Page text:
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Monday, 18 April 2016

90 Million Reasons Why Mis-Selling of Investment Advice Has to Stop


In November 2014, New City Agenda published the first comprehensive study into the efforts that retail banks were undertaking to change their culture. The report found that between 2000 and 2014 UK retail banks and building societies had set aside over £38.5 billion to pay compensation to customers. This meant that £1 in every £4 of pre-tax profits earned by the banks had been paid out in redress and associated administrative costs.

Among the top ten misconduct scandals Payment Protection Misconduct was by far the most expensive scandal for the banks. Poor advice and investment product mis-selling was the fifth most costly scandal for banks, as they paid out a combined £900 million since 2003. Among the banks fined by the FCA for misconduct was Santander who paid a £12.4 million fine for ‘serious failings’ in its advice arm back in March 2014.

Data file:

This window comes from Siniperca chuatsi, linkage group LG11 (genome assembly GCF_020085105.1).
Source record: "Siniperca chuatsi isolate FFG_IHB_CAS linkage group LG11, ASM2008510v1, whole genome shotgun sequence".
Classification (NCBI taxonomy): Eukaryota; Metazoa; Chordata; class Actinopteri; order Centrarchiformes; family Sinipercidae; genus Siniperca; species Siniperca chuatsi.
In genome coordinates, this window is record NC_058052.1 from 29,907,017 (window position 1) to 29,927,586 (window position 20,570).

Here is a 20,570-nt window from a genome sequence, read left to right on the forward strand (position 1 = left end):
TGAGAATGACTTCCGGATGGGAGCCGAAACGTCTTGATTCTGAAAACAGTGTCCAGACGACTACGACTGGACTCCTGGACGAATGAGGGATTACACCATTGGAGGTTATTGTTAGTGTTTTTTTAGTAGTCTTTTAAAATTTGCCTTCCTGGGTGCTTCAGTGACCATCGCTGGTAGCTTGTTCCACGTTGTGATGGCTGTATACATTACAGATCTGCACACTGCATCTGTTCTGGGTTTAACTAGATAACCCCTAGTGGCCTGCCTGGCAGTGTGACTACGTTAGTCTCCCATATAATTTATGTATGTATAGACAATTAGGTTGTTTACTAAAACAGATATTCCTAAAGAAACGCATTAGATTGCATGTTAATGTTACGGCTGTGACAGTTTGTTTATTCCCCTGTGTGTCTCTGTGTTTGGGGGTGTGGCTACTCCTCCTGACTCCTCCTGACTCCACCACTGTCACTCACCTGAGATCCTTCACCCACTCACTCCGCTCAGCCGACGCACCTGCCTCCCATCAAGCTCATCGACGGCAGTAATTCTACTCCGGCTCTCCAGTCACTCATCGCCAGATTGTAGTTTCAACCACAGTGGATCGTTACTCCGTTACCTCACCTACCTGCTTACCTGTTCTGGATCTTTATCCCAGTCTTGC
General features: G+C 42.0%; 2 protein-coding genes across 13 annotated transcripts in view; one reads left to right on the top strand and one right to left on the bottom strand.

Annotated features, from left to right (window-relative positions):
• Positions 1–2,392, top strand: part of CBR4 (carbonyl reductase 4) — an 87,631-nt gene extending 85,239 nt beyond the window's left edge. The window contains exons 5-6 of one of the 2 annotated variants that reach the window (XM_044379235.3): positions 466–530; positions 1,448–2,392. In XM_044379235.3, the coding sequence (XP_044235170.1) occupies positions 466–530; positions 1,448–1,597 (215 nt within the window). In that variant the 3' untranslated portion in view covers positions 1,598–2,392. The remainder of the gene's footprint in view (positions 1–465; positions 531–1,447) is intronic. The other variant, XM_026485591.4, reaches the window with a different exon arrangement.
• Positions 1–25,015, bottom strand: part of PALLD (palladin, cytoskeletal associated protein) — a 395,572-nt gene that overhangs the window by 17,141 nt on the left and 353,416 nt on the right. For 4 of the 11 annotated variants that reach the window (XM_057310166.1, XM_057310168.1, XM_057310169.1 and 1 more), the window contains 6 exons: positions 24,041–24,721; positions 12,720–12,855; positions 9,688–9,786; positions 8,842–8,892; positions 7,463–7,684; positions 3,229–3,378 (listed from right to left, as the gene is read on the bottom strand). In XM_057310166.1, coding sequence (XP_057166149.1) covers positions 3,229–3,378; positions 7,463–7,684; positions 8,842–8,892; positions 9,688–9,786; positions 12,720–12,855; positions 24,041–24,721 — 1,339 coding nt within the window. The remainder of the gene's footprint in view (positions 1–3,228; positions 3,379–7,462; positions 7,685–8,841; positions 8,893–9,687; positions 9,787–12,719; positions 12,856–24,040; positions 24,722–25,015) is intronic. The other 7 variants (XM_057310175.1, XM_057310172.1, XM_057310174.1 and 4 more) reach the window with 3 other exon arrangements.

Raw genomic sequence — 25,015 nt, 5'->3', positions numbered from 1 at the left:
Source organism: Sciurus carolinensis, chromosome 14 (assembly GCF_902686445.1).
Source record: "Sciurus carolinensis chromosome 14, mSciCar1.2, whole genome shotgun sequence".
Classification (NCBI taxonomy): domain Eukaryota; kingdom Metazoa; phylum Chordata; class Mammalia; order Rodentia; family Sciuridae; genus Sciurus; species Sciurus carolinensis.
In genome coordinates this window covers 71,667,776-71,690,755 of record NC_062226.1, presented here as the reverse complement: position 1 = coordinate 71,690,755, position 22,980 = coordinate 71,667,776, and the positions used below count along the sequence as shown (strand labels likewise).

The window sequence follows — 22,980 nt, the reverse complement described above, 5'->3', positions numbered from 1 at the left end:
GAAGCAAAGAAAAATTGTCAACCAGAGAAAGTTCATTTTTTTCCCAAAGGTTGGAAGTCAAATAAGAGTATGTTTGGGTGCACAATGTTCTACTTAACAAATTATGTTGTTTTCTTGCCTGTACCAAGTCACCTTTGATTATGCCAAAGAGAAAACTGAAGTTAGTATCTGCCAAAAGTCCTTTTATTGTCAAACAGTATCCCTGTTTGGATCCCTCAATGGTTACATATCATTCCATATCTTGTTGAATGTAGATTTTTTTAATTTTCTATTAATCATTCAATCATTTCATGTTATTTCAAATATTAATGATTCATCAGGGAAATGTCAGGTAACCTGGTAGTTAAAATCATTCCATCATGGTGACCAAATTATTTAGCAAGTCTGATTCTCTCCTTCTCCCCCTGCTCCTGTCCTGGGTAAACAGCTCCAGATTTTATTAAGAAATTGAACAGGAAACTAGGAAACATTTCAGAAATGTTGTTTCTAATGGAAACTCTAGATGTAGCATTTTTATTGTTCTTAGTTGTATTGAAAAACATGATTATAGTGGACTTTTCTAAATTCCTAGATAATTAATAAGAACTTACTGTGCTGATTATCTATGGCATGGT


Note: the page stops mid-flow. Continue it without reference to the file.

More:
Banks also set aside £600 million to cover pension mis-selling between 2000 and 2002. This was mostly related to advice given to transfer out of company pension schemes. In 2011, HSBC was fined £10.5 million for mis-selling investment bonds to elderly clients. Lloyds was fined £28 million over incentives offered to retail investment staff.New City Agenda said its research showed the need for shareholders to put pressure on banks and to play a greater role in changing bank culture.

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